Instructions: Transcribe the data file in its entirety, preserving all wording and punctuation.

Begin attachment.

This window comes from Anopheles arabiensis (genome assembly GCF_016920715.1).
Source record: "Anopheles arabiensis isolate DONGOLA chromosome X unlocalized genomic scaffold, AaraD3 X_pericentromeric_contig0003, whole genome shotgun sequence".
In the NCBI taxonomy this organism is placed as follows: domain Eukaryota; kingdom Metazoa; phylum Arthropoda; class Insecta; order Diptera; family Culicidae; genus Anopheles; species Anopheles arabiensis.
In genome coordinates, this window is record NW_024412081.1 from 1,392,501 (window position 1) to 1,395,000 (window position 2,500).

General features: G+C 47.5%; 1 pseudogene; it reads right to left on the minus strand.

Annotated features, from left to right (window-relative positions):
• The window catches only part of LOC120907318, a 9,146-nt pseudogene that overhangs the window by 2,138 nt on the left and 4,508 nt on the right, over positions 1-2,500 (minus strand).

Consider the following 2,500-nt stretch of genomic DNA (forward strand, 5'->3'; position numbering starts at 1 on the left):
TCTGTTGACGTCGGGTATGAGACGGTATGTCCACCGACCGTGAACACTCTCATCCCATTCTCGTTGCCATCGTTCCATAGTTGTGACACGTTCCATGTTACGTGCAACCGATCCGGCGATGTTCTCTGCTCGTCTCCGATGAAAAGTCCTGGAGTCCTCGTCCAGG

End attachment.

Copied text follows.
This window comes from Anopheles arabiensis (genome assembly GCF_016920715.1).
Source record: "Anopheles arabiensis isolate DONGOLA chromosome X unlocalized genomic scaffold, AaraD3 X_pericentromeric_contig0003, whole genome shotgun sequence".
In the NCBI taxonomy this organism is placed as follows: domain Eukaryota; kingdom Metazoa; phylum Arthropoda; class Insecta; order Diptera; family Culicidae; genus Anopheles; species Anopheles arabiensis.
In genome coordinates, this window is record NW_024412081.1 from 1,392,501 (window position 1) to 1,395,000 (window position 2,500).

General features: G+C 47.5%; 1 pseudogene; it reads right to left on the minus strand.

Annotated features, from left to right (window-relative positions):
• The window catches only part of LOC120907318, a 9,146-nt pseudogene that overhangs the window by 2,138 nt on the left and 4,508 nt on the right, over positions 1-2,500 (minus strand).

Consider the following 2,500-nt stretch of genomic DNA (forward strand, 5'->3'; position numbering starts at 1 on the left):
TCTGTTGACGTCGGGTATGAGACGGTATGTCCACCGACCGTGAACACTCTCATCCCATTCTCGTTGCCATCGTTCCATAGTTGTGACACGTTCCATGTTACGTGCAACCGATCCGGCGATGTTCTCTGCTCGTCTCCGATGAAAAGTCCTGGAGTCCTCGTCCAGG